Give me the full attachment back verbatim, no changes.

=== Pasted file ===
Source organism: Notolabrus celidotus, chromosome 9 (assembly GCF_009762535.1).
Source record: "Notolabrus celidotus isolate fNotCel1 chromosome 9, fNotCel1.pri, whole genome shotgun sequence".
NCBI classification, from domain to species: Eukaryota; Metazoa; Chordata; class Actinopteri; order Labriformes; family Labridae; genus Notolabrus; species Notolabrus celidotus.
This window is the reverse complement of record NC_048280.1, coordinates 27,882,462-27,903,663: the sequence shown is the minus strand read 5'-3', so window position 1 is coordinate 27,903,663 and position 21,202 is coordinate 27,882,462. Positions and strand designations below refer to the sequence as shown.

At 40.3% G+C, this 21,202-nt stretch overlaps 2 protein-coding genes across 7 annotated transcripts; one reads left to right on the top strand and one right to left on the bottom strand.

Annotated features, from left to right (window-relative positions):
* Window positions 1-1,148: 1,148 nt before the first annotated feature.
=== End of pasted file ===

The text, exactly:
Source organism: Notolabrus celidotus, chromosome 9 (assembly GCF_009762535.1).
Source record: "Notolabrus celidotus isolate fNotCel1 chromosome 9, fNotCel1.pri, whole genome shotgun sequence".
NCBI classification, from domain to species: Eukaryota; Metazoa; Chordata; class Actinopteri; order Labriformes; family Labridae; genus Notolabrus; species Notolabrus celidotus.
This window is the reverse complement of record NC_048280.1, coordinates 27,882,462-27,903,663: the sequence shown is the minus strand read 5'-3', so window position 1 is coordinate 27,903,663 and position 21,202 is coordinate 27,882,462. Positions and strand designations below refer to the sequence as shown.

At 40.3% G+C, this 21,202-nt stretch overlaps 2 protein-coding genes across 7 annotated transcripts; one reads left to right on the top strand and one right to left on the bottom strand.

Annotated features, from left to right (window-relative positions):
* Window positions 1-1,148: 1,148 nt before the first annotated feature.